US Economy


Oil and the US economy

Cross posted from Econbrowser, James Hamilton on why the current oil price won’t derail the US economy. Here’s why I believe that the current high price of oil is not enough to derail the U.S. economic recovery. Although the prices of oil and gasoline have risen significantly from their values in October, they are still


Dynamics of US slowdown

So, my thesis of a US mini-cycle culminating in slowing growth is firming up. Last night we had a raft of important data that showed the current bounce is on thin ice. First up was the ISM manufacturing index slowed 2.1 points to 52.4 in February in defiance of regional indexes: The slowing is visible


QEase offers up gold

Find below Fed Chairman Ben Benanke’s semiannual Humphrey-Hawkins testimony to Congress. The two new points that I can discern, are an increased focus on the inflationary effects of the current spike in oil, which is seen as temporary, and the highlighting of recent good employment numbers, though ongoing concern is obvious. The Fed remains concerned


US manufacturing still growing

Regular readers will know that I follow the regional Fed manufacturing surveys in the US for two reasons. The first is that after the GFC, which prompted the need for the US to rebalance to external demand, the PMIs are a key guide to whether any expansion is sustainable. Second, I predicted a run of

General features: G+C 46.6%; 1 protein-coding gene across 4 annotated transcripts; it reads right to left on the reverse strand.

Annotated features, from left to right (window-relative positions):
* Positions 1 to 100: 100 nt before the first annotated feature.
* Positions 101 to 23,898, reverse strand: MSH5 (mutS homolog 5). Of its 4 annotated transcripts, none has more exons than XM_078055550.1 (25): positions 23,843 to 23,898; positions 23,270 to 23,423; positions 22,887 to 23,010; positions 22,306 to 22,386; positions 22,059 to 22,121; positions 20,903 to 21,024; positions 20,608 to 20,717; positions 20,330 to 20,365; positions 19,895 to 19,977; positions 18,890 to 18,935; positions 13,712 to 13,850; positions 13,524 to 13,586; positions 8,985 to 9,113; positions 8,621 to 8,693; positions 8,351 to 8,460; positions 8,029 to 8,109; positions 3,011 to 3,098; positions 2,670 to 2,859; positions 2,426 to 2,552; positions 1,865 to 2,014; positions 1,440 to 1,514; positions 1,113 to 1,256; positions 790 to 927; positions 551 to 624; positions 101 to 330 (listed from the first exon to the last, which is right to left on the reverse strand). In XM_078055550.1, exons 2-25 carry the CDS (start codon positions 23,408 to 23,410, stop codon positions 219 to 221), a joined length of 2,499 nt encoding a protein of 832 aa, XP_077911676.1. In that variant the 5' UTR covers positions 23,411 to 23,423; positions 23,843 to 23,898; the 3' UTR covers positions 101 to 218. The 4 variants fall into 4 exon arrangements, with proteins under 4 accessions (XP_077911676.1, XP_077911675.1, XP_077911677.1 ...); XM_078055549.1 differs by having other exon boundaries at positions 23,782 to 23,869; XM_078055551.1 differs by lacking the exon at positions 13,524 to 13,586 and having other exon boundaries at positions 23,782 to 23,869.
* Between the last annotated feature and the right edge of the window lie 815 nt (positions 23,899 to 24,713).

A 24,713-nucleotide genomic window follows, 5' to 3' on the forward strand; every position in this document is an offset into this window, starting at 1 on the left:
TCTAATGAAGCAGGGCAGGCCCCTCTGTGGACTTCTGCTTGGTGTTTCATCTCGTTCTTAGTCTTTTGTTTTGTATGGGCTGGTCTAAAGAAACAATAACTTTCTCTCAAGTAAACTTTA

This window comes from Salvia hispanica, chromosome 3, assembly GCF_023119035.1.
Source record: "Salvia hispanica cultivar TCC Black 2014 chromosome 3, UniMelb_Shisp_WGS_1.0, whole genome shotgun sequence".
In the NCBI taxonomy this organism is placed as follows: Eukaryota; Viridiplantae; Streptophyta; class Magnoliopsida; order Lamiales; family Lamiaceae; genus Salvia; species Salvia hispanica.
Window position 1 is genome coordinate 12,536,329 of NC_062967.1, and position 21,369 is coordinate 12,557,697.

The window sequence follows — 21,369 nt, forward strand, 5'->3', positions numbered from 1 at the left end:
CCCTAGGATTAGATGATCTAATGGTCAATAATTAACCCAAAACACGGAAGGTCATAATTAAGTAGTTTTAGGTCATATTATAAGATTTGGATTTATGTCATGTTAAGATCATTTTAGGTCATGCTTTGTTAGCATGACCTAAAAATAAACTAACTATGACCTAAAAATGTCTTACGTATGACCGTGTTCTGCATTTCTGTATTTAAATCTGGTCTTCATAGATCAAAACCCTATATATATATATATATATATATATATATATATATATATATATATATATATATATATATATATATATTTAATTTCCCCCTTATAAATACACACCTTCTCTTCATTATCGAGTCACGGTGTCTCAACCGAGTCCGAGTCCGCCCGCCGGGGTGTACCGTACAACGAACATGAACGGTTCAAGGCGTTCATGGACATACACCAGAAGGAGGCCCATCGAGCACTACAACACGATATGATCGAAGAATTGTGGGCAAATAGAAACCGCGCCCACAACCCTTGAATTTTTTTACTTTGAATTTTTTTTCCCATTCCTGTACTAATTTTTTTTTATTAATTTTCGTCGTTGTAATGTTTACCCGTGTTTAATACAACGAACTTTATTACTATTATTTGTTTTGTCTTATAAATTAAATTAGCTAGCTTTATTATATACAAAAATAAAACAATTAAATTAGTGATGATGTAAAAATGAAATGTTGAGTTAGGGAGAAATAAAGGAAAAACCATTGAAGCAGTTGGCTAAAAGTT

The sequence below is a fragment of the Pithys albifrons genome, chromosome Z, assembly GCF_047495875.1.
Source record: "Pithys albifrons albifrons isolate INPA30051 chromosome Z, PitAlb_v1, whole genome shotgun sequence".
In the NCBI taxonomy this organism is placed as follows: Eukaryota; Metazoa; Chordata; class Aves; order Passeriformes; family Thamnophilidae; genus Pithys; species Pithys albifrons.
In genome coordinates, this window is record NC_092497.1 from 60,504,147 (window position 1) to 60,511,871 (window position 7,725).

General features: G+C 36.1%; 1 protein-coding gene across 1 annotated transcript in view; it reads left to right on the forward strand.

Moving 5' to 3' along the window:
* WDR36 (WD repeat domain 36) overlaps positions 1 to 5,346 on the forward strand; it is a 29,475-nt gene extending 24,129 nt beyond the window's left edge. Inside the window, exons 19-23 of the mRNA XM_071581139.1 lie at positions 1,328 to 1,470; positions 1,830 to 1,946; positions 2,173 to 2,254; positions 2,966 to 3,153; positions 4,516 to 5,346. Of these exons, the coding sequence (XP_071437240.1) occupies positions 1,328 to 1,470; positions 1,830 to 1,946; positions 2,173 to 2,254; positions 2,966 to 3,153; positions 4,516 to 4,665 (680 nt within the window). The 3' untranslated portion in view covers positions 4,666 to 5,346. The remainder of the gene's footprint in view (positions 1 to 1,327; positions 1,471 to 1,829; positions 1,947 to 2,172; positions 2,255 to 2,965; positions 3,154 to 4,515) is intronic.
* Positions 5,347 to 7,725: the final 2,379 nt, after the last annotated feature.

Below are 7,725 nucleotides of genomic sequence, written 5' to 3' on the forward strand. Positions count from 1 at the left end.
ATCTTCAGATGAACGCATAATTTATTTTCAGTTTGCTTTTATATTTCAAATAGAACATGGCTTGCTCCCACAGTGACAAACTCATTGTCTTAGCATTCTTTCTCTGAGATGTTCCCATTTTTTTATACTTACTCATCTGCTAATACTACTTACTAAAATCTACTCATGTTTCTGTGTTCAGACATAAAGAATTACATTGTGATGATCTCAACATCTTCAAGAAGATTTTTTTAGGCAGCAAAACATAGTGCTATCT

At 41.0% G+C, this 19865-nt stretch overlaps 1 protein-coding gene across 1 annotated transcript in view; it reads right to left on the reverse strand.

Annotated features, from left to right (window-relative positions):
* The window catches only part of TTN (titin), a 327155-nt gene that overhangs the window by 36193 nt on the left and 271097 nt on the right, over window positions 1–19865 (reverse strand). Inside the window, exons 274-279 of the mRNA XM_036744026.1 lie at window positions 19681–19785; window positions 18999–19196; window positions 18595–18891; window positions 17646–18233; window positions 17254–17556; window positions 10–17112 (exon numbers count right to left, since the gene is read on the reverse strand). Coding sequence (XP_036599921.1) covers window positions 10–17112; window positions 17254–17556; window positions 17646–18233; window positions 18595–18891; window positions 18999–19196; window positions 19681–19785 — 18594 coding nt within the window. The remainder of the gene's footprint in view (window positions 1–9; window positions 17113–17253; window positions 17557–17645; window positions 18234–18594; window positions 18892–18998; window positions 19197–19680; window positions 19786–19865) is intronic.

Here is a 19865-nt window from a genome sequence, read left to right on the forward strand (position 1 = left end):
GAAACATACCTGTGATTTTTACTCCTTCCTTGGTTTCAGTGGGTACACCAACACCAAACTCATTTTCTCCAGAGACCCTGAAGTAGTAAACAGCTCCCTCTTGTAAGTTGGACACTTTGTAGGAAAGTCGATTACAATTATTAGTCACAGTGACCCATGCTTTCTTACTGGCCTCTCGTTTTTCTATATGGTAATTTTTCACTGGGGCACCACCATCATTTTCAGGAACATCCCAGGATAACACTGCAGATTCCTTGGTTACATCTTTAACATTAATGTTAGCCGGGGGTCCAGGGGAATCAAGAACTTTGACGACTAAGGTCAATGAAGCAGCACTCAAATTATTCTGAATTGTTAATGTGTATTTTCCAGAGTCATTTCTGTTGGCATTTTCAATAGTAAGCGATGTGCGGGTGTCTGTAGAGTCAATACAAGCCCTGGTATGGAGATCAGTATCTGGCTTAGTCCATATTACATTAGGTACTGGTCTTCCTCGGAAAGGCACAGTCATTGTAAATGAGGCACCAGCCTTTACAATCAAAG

US deleveraging continues

Last night the NY Fed released its quarterly update on US household credit trends. This is an excellent document that boils down complex credit aggregates to more easy to understand charts. The headline numbers showed continued deleveraging: Aggregate consumer debt fell slightly in the fourth quarter. As of December 31, 2011, total consumer indebtedness was


Fed Minutes

Find below the full Fed Minutes released last night. Staff Review of the Economic Situation The information reviewed at the January 24-25 meeting indicated that U.S. economic activity continued to expand moderately, while global growth appeared to be slowing. Overall conditions in the labor market improved further, although the unemployment rate remained elevated. Consumer price


A key driver of a US recovery

It’s not all that often that I read a piece of research from the banks that impresses me. One exception is Westpac’s Huw MacKay and his periodical, Phat Dragon. More broadly, as I’ve said before, Westpac’s institutional research is the best, with the bold Bill Evans leading the pack on interest rates. But I’m tempted


US party is premature

Last week I wrote a post about a stumbling US economy: In mid November I wrote a piece called Can the US consumer carry us all. It was following the release of good October retail sales growth and argued the following: This demand appears to have caught producers off guard, or, they have been managing inventories


US economy stumbles

In mid November I wrote a piece called Can the US consumer carry us all. It was following the release of good October retail sales growth and argued the following: This demand appears to have caught producers off guard, or, they have been managing inventories rather well. The September wholesale inventory number last week was low and


Chart of the Day: Moderating GDP